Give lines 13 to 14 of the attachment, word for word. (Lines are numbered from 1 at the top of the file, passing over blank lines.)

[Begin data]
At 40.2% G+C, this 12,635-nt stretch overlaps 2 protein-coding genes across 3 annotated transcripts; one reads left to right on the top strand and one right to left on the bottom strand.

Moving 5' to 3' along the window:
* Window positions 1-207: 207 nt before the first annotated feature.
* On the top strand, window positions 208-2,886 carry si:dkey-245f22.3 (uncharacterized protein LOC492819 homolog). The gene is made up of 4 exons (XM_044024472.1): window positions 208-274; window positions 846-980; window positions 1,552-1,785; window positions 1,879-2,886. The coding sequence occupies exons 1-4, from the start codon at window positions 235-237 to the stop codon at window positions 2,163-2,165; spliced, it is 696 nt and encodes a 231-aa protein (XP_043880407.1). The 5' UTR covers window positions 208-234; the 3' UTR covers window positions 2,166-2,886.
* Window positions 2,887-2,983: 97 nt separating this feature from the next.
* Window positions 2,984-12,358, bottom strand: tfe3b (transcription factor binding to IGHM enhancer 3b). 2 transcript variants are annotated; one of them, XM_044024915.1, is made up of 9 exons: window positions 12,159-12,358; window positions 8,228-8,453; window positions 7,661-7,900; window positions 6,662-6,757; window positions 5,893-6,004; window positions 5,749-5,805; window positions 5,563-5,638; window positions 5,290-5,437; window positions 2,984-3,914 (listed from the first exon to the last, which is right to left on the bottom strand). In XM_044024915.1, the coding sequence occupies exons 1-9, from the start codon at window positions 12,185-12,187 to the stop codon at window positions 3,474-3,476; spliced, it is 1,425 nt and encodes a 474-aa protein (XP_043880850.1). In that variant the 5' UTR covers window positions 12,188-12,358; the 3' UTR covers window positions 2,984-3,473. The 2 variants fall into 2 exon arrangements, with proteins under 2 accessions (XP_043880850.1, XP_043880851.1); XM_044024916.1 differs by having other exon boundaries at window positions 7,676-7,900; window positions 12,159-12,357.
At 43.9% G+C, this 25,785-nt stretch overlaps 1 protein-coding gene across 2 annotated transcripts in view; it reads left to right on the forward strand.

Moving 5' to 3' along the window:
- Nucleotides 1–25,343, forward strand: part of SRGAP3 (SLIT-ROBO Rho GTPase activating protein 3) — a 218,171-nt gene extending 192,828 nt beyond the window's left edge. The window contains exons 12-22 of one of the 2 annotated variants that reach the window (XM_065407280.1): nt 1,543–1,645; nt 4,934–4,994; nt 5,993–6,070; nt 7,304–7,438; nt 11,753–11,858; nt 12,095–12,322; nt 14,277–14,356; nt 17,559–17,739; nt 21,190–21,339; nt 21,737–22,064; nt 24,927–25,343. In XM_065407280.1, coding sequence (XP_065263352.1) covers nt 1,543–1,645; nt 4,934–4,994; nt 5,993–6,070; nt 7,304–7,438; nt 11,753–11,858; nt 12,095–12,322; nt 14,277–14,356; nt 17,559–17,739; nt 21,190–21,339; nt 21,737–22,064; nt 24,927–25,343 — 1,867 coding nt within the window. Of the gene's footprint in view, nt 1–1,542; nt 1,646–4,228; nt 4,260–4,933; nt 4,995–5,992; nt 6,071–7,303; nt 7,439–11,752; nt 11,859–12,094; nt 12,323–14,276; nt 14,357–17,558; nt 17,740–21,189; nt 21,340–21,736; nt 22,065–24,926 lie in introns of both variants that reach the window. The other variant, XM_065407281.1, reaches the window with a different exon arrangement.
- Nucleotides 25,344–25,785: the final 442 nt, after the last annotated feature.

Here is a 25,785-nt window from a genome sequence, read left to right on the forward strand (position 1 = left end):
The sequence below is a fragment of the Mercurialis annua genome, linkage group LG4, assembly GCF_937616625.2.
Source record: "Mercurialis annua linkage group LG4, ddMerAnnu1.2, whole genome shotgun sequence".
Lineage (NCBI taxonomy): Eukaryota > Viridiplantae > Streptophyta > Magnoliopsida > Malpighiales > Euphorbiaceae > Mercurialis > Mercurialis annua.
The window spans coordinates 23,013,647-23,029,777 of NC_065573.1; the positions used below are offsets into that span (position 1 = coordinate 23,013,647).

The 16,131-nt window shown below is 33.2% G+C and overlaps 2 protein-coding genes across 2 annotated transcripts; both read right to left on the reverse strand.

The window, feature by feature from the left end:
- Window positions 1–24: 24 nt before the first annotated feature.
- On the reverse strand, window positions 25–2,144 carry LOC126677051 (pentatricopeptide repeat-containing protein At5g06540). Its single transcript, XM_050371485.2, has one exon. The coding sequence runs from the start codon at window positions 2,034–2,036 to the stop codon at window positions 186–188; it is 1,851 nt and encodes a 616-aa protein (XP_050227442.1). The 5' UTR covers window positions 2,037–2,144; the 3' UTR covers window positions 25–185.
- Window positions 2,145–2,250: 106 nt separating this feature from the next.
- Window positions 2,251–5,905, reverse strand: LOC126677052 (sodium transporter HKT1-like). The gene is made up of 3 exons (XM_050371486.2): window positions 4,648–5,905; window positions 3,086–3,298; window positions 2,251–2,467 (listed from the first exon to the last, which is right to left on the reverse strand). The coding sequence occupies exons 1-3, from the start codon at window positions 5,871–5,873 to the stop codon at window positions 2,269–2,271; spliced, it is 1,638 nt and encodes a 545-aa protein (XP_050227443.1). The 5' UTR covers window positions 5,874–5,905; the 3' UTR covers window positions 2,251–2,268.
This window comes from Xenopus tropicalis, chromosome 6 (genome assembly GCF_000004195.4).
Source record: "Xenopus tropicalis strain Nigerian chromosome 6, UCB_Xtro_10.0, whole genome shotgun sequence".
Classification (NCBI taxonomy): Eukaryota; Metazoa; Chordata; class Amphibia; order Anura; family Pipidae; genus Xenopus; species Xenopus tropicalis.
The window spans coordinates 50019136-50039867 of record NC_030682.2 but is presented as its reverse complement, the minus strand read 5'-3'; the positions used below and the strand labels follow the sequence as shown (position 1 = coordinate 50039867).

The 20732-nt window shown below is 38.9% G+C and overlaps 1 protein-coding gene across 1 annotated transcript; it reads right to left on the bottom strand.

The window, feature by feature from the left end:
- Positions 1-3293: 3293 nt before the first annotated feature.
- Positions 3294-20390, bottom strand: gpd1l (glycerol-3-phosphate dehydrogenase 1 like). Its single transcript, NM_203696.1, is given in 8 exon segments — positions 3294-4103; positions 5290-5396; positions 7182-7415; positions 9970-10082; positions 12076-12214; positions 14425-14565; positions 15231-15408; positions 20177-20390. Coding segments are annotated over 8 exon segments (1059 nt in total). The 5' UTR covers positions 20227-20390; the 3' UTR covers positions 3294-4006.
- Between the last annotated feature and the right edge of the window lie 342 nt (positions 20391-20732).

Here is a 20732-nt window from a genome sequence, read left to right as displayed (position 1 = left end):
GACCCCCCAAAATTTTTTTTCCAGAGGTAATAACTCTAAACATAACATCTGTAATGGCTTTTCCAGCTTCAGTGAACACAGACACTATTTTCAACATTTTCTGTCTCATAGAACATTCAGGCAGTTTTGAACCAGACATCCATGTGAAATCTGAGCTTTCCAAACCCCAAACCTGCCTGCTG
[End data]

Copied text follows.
Source record: "Mercurialis annua linkage group LG4, ddMerAnnu1.2, whole genome shotgun sequence".
Lineage (NCBI taxonomy): Eukaryota > Viridiplantae > Streptophyta > Magnoliopsida > Malpighiales > Euphorbiaceae > Mercurialis > Mercurialis annua.